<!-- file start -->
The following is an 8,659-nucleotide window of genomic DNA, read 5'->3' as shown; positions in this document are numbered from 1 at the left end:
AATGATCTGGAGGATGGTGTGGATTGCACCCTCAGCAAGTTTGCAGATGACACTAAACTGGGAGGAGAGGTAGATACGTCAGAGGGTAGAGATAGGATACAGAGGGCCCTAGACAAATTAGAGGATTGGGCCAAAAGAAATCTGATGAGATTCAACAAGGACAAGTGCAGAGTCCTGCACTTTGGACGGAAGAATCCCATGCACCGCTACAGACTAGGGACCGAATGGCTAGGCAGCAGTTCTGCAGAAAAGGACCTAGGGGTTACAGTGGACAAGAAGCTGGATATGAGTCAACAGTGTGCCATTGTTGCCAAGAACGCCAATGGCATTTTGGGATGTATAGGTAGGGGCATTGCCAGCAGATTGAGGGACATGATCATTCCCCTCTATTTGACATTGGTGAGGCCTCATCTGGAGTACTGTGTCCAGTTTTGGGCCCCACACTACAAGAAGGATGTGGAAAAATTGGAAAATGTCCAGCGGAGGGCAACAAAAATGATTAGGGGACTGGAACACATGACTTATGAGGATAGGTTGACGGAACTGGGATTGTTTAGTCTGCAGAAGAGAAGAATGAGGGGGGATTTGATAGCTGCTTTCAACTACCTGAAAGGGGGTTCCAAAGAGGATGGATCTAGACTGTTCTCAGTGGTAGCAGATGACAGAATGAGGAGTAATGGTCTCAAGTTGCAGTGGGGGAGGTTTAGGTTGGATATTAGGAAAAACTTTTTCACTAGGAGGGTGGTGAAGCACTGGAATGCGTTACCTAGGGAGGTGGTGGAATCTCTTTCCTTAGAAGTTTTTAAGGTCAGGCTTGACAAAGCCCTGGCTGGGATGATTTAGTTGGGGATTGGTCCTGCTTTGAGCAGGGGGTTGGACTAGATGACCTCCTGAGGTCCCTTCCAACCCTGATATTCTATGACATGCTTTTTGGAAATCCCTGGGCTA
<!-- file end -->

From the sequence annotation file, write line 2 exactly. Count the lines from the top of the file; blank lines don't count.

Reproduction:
AATGATCTGGAGGATGGTGTGGATTGCACCCTCAGCAAGTTTGCAGATGACACTAAACTGGGAGGAGAGGTAGATACGTCAGAGGGTAGAGATAGGATACAGAGGGCCCTAGACAAATTAGAGGATTGGGCCAAAAGAAATCTGATGAGATTCAACAAGGACAAGTGCAGAGTCCTGCACTTTGGACGGAAGAATCCCATGCACCGCTACAGACTAGGGACCGAATGGCTAGGCAGCAGTTCTGCAGAAAAGGACCTAGGGGTTACAGTGGACAAGAAGCTGGATATGAGTCAACAGTGTGCCATTGTTGCCAAGAACGCCAATGGCATTTTGGGATGTATAGGTAGGGGCATTGCCAGCAGATTGAGGGACATGATCATTCCCCTCTATTTGACATTGGTGAGGCCTCATCTGGAGTACTGTGTCCAGTTTTGGGCCCCACACTACAAGAAGGATGTGGAAAAATTGGAAAATGTCCAGCGGAGGGCAACAAAAATGATTAGGGGACTGGAACACATGACTTATGAGGATAGGTTGACGGAACTGGGATTGTTTAGTCTGCAGAAGAGAAGAATGAGGGGGGATTTGATAGCTGCTTTCAACTACCTGAAAGGGGGTTCCAAAGAGGATGGATCTAGACTGTTCTCAGTGGTAGCAGATGACAGAATGAGGAGTAATGGTCTCAAGTTGCAGTGGGGGAGGTTTAGGTTGGATATTAGGAAAAACTTTTTCACTAGGAGGGTGGTGAAGCACTGGAATGCGTTACCTAGGGAGGTGGTGGAATCTCTTTCCTTAGAAGTTTTTAAGGTCAGGCTTGACAAAGCCCTGGCTGGGATGATTTAGTTGGGGATTGGTCCTGCTTTGAGCAGGGGGTTGGACTAGATGACCTCCTGAGGTCCCTTCCAACCCTGATATTCTATGACATGCTTTTTGGAAATCCCTGGGCTA